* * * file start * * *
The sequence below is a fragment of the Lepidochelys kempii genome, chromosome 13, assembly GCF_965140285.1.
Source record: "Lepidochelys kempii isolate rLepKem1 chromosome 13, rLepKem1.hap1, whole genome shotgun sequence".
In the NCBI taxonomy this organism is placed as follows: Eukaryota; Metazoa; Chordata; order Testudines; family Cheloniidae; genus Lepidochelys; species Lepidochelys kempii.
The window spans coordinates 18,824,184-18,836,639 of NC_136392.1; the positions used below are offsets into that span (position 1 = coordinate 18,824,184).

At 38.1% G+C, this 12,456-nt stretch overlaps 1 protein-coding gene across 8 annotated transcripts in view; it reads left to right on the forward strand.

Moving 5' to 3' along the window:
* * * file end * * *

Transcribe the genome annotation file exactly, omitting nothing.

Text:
The sequence below is a fragment of the Lepidochelys kempii genome, chromosome 13, assembly GCF_965140285.1.
Source record: "Lepidochelys kempii isolate rLepKem1 chromosome 13, rLepKem1.hap1, whole genome shotgun sequence".
In the NCBI taxonomy this organism is placed as follows: Eukaryota; Metazoa; Chordata; order Testudines; family Cheloniidae; genus Lepidochelys; species Lepidochelys kempii.
The window spans coordinates 18,824,184-18,836,639 of NC_136392.1; the positions used below are offsets into that span (position 1 = coordinate 18,824,184).

At 38.1% G+C, this 12,456-nt stretch overlaps 1 protein-coding gene across 8 annotated transcripts in view; it reads left to right on the forward strand.

Moving 5' to 3' along the window: